Senate passes photo ID constitutional amendment
The Minnesota state Senate has passed a contentious constitutional amendment to require photo identification to vote, making it the second and likely final ballot initiative to face voters this fall.
The proposal, authored by freshman GOP Sen. Scott Newman, passed on a 36-30 vote after nearly five hours of debate. GOP freshman Sen. Jeremy Miller voted with all DFLers against the measure.
The Senate approval comes just days after the House passed its version of the photo I.D. amendment off the floor. The constitutional amendment route bypasses DFL Gov. Mark Dayton’s signature, but minor differences between the House and the Senate proposals must be ironed out in a conference committee before the amendment can head to voters in November. The photo I.D. question will join another GOP-led ballot initiative to define marriage as between one man and one woman, which passed through both chambers last spring.
In defending his proposal, Newman listed off cases of voter fraud in the state and argued the requirement would modernize Minnesota’s election system, prevent voter fraud and restore “voter confidence” in the state. DFLers argued the proposal would disenfranchise thousands of voters, namely students, the elderly and the homeless.
“Writing short-term policy goals into the Constitution can and will have unknown consequences,” DFL Sen. Mary Jo McGuire said.
At the start of the debate, Red Wing Republican Sen. John Howe offered an amendment to the bill to broaden the acceptable technology that could be used to identify voters. “As technology advances, so should our ability to in the Minnesota Constitution,” Howe said. “This amendment would allow for that advancement of technology.” The amendment passed on a 63-3 vote, with GOP Sens. Warren Limmer, Dave Thompson and Dave Brown voting no.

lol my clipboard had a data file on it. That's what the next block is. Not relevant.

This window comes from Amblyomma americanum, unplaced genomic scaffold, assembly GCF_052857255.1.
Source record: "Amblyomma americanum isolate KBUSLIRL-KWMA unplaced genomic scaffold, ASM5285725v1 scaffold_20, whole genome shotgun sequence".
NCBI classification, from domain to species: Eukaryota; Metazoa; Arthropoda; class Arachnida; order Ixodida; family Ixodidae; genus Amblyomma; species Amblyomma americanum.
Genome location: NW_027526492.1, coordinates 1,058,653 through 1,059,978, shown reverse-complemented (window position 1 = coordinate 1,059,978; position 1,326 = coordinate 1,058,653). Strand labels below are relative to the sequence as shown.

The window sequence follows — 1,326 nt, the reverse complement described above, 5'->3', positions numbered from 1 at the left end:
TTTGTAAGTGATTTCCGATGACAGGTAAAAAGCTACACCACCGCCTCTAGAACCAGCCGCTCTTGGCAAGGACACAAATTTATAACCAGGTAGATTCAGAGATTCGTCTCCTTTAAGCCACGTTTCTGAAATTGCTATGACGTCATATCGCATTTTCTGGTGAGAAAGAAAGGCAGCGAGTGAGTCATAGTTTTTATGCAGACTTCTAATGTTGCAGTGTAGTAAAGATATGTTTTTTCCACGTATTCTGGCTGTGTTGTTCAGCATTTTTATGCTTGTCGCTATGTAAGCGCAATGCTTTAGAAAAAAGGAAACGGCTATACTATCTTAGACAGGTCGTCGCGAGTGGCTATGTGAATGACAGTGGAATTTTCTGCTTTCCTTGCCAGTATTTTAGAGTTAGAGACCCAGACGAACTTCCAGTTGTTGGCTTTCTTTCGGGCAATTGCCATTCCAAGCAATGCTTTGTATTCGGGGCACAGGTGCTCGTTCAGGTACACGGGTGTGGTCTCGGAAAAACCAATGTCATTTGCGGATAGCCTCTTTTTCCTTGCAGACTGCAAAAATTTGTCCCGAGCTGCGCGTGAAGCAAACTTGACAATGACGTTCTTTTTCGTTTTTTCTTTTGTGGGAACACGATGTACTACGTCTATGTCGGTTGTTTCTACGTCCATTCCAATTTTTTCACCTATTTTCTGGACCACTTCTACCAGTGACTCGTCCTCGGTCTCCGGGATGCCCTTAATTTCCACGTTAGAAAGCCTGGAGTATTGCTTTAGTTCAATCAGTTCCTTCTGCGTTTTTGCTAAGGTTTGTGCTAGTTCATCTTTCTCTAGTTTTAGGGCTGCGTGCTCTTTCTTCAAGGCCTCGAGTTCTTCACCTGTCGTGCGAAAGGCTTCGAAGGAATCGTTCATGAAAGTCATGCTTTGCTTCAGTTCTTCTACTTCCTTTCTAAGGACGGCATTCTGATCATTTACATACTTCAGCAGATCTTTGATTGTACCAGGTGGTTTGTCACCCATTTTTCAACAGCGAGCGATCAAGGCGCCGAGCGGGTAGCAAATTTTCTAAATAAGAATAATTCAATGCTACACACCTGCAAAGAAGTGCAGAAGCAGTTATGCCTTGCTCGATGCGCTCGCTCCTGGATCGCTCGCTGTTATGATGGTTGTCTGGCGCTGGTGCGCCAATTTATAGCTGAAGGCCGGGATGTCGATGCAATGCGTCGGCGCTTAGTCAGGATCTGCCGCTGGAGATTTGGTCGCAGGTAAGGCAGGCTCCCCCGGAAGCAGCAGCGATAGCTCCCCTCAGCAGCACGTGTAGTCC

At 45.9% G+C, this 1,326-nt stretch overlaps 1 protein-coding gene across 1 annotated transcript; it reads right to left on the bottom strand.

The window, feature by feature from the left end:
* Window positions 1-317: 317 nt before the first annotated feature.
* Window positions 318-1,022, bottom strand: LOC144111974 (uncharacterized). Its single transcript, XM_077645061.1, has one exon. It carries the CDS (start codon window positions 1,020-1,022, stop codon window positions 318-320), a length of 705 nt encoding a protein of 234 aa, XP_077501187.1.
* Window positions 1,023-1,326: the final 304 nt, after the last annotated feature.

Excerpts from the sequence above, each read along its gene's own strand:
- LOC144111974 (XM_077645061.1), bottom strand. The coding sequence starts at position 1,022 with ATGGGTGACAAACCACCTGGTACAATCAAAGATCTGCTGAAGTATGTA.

A steady slew of DFL amendments were offered up and quickly failed, including one from DFL Minority Leader Tom Bakk to exempt veterans living in a veterans’ home from the photo I.D. requirement and another to use electronic poll books to verify voters’ identities.
Hundreds of people crowded around the Senate chambers at the start of the debate, chanting “Just Vote No!” in unison. Many protesters touted signs that tied the photo identification bill to conservative group American Legislative Exchange Council, or ALEC, which works with corporations and businesses to draft legislation. Others protested silently with $1 bills taped over their mouths to signify that their voices were being drowned out by corporate interests.
A photo identification requirement at the polls has long been a priority of Republican lawmakers in Minnesota. A legislative version of the photo I.D. passed through both chambers last session, but was ultimately vetoed by Dayton.